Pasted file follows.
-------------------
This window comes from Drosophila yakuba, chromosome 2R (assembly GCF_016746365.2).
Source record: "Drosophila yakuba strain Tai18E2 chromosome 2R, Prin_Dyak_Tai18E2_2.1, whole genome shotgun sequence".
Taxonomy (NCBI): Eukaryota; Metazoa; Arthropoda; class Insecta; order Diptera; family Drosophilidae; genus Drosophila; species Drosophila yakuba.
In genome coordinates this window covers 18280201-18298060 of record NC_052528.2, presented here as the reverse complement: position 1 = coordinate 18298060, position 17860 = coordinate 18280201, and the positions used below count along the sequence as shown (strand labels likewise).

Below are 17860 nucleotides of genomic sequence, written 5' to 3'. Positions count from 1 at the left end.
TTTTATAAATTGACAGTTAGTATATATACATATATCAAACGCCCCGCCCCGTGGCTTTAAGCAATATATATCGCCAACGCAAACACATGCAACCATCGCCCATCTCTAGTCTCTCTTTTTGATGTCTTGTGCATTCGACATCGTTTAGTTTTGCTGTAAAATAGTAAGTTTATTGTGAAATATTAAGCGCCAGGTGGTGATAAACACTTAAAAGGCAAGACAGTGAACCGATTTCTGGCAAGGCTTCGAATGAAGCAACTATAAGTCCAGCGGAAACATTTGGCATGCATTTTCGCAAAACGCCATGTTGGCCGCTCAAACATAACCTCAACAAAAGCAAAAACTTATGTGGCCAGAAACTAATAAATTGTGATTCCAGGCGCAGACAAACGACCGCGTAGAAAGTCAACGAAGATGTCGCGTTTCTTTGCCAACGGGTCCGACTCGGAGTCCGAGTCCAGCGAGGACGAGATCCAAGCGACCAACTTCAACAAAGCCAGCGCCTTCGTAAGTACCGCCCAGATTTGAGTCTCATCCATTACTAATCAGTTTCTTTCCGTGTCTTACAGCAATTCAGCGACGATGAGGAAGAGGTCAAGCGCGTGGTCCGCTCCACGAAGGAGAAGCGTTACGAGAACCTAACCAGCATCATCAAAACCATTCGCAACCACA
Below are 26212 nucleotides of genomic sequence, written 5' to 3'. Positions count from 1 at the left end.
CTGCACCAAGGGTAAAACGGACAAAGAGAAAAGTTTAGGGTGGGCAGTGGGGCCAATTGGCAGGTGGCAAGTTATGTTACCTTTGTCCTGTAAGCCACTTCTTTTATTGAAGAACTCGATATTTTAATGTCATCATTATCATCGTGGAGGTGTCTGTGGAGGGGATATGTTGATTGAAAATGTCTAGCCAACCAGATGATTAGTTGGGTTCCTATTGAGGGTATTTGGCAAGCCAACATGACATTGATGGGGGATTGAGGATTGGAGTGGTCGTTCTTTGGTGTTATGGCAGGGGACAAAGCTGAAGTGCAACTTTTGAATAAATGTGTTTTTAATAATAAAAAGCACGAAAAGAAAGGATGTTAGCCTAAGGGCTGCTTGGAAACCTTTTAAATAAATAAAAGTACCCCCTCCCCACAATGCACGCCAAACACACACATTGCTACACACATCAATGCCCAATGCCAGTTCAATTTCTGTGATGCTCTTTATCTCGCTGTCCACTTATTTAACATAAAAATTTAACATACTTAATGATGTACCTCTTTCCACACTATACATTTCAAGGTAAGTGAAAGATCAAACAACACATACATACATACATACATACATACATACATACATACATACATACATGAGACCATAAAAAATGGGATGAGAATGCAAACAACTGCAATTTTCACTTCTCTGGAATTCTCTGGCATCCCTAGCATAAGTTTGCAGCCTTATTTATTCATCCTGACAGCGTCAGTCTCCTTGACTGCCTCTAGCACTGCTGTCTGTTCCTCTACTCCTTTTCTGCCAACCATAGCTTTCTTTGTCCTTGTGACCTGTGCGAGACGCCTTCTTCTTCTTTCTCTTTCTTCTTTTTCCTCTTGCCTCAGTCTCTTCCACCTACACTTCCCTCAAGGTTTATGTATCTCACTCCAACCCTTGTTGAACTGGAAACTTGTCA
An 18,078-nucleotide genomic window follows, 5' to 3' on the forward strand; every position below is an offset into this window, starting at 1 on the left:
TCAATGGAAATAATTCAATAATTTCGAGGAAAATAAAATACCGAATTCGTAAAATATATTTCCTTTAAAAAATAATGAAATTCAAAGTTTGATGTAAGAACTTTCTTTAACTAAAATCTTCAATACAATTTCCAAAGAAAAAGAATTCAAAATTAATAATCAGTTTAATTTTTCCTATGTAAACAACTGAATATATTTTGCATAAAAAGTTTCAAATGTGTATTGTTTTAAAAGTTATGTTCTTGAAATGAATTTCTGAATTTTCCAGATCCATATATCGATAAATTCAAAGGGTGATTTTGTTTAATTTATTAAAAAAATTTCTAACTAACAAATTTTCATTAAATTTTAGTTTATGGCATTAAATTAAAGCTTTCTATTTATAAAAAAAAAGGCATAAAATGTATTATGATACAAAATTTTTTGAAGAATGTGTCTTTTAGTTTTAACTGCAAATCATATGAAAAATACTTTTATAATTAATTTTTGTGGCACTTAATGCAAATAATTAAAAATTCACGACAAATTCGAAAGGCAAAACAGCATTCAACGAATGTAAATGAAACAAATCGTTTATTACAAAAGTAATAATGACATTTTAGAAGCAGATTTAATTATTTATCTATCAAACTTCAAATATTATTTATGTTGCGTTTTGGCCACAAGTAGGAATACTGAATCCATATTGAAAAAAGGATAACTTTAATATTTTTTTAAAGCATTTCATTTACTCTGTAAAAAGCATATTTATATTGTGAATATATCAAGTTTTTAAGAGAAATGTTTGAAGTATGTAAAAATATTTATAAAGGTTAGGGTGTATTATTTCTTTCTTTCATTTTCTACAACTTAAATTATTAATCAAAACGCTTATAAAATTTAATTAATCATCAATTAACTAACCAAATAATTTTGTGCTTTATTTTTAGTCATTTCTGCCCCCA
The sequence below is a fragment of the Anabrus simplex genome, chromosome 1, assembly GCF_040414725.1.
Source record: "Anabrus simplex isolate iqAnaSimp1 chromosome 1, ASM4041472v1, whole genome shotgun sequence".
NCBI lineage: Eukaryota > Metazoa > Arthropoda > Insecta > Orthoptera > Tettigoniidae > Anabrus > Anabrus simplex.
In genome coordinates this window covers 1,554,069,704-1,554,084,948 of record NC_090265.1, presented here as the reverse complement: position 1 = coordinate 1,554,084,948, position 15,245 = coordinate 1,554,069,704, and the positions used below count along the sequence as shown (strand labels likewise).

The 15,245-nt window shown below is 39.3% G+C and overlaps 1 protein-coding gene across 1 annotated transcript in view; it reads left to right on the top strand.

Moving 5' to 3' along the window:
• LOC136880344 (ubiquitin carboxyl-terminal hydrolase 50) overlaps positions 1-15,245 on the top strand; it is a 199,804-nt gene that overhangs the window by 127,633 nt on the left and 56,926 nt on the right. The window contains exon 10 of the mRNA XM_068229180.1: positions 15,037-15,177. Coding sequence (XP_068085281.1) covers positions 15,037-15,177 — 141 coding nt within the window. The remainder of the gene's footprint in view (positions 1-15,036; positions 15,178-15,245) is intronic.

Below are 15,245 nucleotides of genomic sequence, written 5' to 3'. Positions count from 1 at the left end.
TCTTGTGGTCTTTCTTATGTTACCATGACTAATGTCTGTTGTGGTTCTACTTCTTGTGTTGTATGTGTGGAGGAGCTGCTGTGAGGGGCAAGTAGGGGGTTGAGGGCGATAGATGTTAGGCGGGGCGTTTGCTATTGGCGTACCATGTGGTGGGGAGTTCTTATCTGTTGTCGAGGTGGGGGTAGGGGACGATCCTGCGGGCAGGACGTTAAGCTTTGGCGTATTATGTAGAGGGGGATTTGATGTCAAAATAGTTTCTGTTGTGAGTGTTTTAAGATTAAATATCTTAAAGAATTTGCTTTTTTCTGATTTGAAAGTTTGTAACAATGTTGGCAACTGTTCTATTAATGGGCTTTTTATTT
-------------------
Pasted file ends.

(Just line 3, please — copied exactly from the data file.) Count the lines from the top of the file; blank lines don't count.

Taxonomy (NCBI): Eukaryota; Metazoa; Arthropoda; class Insecta; order Diptera; family Drosophilidae; genus Drosophila; species Drosophila yakuba.